The Lallys literally drove the road from Pureora Forest Park at the end of the Timber Trail, to Wellington - New Zealand’s capital city - in a strange state of ecstasy. Never had the family known such a high.
It was strange to be so happy because really we only completed the first leg of the track. As cyclists, the Timber Trail had defeated us (see part 1 and part 2 of this challenging adventure) – and we were all disappointed not to continue. Especially as that second section is meant to be much easier than the first, so we basically had put most of the hard work behind us.
But we had learned a lot about cycling off road in New Zealand on that first day. There really is a reason why the bike packing market exists. The gear is awesome and maybe even lifesaving. It allows you to go for miles and miles across deep bush lands and survive for weeks at a time. Next visit we would definitely invest in this capacity to hole up and create home at any point. Especially with a child, to be honest. But even with fit adults, accidents can happen out there on the trail, and its good to have back up for what might go wrong.
Also, we saw that a whole industry exists that transports cycle tourists and their gear from point to point along the trail. So for example, had we had the foresight we could have booked passage back to our car and tent from a trail taxi company set up to do just this. We would have pre-arranged a pick up point and not needed Martin from Taranaki to come to our rescue. These cycle taxi companies will also transport all your gear too if you want them to, meeting you at points along the trail that you have pre-booked with them. It all costs of course. (And everything costs a lot in New Zealand.)
But we decided we had done enough and learned enough at this point. We resolved that we would have to come back and cover the whole trail at some point in the future. And next time we would have done some training beforehand, and also have much better bikes – suspension of some sort would have made a massive difference to us. As would tyres that actually gripped, of course. The whole thing, really, we would do differently. Well, we will do differently. Timber Trail we ain’t over with you yet!
But as we drove South, as a family we realised the whole experience had brought us very close. We’d got through something major together – and all the normal bickering and fights had fallen away. We all three of us had had moments where we’d needed support. We’d all three of us had to show leadership – even our nine year old.
And so we drove into Wellington in a state of heightened awareness. You could say it was one of the best days of our family life to date. We crossed huge and rapidly changing landscapes. Mount Ruapeho loomed large in the distance with its snow covered peaks. “Is that a live volcano?” asked Oak. We ate ice creams and blueberries, and baskets of fresh avocadoes. Oak whinged for a Big Mac and, much to Sean’s horror, Julia actually bought him one. And then everyone was relieved when Oak threw it up and told us he would never, ever eat a Big Mac again because it tasted like crap.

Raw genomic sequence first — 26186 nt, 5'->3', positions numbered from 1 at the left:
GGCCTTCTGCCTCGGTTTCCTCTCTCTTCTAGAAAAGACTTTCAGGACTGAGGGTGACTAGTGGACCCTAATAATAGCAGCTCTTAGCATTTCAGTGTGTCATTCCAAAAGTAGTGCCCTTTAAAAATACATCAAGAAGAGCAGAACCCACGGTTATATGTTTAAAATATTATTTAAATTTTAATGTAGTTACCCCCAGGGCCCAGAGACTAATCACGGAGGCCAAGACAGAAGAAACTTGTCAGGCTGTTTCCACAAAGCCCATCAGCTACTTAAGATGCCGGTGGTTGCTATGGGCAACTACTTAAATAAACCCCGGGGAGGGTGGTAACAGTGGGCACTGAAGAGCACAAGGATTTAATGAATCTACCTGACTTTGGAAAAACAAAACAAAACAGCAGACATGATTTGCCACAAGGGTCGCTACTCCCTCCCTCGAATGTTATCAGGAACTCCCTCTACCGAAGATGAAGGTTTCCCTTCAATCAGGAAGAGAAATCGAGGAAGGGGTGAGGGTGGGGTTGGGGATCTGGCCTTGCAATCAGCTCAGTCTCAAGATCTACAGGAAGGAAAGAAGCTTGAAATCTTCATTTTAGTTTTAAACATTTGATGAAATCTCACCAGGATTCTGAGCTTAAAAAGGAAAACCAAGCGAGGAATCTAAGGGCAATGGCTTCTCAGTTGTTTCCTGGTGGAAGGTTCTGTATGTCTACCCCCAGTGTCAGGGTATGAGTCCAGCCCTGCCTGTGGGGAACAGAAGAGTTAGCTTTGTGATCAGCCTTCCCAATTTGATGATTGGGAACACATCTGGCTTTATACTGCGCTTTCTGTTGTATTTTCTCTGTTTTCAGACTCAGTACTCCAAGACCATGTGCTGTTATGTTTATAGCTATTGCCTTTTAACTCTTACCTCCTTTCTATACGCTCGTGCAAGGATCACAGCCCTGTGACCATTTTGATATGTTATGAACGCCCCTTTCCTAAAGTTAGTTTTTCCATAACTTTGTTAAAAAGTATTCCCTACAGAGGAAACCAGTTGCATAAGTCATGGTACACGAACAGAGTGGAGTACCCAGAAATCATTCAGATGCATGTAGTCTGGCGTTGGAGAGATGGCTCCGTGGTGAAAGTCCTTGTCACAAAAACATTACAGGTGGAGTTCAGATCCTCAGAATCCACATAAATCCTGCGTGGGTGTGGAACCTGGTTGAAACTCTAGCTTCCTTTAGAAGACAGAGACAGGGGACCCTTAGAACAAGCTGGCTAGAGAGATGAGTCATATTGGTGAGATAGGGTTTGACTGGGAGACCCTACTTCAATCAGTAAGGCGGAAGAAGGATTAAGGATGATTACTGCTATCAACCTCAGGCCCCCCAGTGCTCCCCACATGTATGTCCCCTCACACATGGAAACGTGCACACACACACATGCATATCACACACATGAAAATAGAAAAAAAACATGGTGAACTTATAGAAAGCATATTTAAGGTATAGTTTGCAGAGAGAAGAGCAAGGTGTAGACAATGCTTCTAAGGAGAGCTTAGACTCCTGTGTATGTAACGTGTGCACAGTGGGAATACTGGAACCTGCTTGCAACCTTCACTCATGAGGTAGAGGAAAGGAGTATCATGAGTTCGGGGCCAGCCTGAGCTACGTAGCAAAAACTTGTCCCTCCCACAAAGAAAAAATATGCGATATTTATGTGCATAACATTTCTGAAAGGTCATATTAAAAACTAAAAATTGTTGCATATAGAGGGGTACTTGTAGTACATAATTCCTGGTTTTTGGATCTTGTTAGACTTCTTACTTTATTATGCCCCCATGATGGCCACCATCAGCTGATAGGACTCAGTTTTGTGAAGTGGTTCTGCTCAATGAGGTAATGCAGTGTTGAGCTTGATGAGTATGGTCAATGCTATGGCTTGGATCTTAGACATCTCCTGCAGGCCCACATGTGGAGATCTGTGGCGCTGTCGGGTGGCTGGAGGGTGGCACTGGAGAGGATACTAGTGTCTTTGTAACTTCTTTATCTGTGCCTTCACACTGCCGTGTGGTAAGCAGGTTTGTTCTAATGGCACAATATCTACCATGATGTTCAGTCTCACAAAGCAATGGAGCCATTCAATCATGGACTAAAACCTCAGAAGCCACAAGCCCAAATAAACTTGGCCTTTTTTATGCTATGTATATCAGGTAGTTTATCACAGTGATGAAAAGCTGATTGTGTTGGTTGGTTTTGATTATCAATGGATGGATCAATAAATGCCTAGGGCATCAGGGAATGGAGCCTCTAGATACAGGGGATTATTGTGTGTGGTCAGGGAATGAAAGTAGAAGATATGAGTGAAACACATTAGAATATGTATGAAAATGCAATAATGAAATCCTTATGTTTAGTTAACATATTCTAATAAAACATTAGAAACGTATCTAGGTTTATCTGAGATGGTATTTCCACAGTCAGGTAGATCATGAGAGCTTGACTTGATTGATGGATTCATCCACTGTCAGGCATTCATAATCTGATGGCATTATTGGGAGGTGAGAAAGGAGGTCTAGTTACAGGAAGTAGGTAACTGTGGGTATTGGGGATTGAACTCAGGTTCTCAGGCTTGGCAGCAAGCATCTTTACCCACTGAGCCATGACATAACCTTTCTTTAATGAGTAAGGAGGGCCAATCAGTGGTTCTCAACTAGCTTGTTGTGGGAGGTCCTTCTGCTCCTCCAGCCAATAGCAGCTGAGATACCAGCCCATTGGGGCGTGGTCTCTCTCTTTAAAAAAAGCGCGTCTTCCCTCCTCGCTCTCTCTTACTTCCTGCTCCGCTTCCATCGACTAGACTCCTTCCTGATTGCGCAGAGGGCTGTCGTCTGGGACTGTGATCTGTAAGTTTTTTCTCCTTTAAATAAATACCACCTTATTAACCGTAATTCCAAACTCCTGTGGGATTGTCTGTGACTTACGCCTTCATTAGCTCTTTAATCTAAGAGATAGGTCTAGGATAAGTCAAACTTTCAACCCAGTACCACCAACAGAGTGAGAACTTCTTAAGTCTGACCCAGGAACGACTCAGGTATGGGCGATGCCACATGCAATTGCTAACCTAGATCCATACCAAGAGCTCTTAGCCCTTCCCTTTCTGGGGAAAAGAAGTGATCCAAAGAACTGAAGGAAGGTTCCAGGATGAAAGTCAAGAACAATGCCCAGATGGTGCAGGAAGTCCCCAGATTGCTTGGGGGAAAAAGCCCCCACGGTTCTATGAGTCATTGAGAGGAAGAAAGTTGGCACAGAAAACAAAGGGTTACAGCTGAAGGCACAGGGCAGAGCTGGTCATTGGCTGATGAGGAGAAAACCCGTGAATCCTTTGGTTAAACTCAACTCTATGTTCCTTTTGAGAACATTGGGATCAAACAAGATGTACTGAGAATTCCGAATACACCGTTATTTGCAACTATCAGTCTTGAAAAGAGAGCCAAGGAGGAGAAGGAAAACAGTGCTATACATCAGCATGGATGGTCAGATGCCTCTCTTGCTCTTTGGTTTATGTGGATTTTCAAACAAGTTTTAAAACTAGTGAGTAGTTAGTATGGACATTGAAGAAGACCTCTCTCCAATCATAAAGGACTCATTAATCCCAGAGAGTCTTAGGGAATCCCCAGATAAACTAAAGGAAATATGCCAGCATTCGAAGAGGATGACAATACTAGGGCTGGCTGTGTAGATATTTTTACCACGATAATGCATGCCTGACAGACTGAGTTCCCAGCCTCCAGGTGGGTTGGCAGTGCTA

When we finally reached Wellington the sun was high in the sky, and so was the wind. A unique and compelling city awaited us. A city with an enthusiastic cycling scene – both road and mountain bike.
Wellington is amazing. It’s arty, it’s funky, it has plenty of artisan coffee shops, lots of raw cacao bars with edible flowers, and masses of street art.
Wellington Street Art
The museum Te Papa is truly wonderful and we spent days and days revisiting and wandering around its exhibitions for free. Most notably the earthquake room in which we were subjected to the feeling of a massive quake. We were right on the fault line now, and the possibility of earthquake was real, as were the conversations about earthquakes which took place frequently.
Our hosts in Wellington introduced us to the earthquake website Geonet – and for a moment when you realise that there is literally an earthquake of varying intensity happening in New Zealand virtually all the time, well then the paranoia can set in. Our hosts had told us how the recent earthquake in Kaikoura had woken them up and the strength of it had made it impossible for them to walk across the room, even at 500km away. When you think about that, approximately the distance between Devon and London, you realise what an enormous and traumatic event it must have been to have lived through such a thing in Kaikoura itself.
Wellington remains, as ever it will do, right band slap in the middle of a fault line. It’s only a matter of time until a severe earthquake hits the city. And the sense of this does lend a certain “live for today” feel to the place. It’s a city on the edge. On the edge of the North Island. And on the edge of possibly falling down.
Much like our tent to be honest. Which had by now be subject to Wellington weather and did not have the heart to stand against it. Plus, it turned out that our son Oak had not thrown up because of the Big Mac. He had some kind of nasty bug. Which we realised when he woke up in the middle of the night and threw up violently all over his sleeping bag. Blimey. Have you ever tried to clean such a sleeping bag?
The challenges were coming thick and fast.
Perhaps because of this, we really didn’t have the heart to take on any cycling in a big way. Wellington is known for it’s wind. And wind, let’s face it, is never the friend of a cyclist. Unless it’s behind them.
We did take a few hikes up into the trails in the mountains around the city, however. You can see how this is a great city for a mountain biker. It doesn’t take long to get up into the hills with some great, sweeping vistas across the city and the Cook Strait beyond. Shame about the weather then, is all we can say about Wellington. Shame about the weather.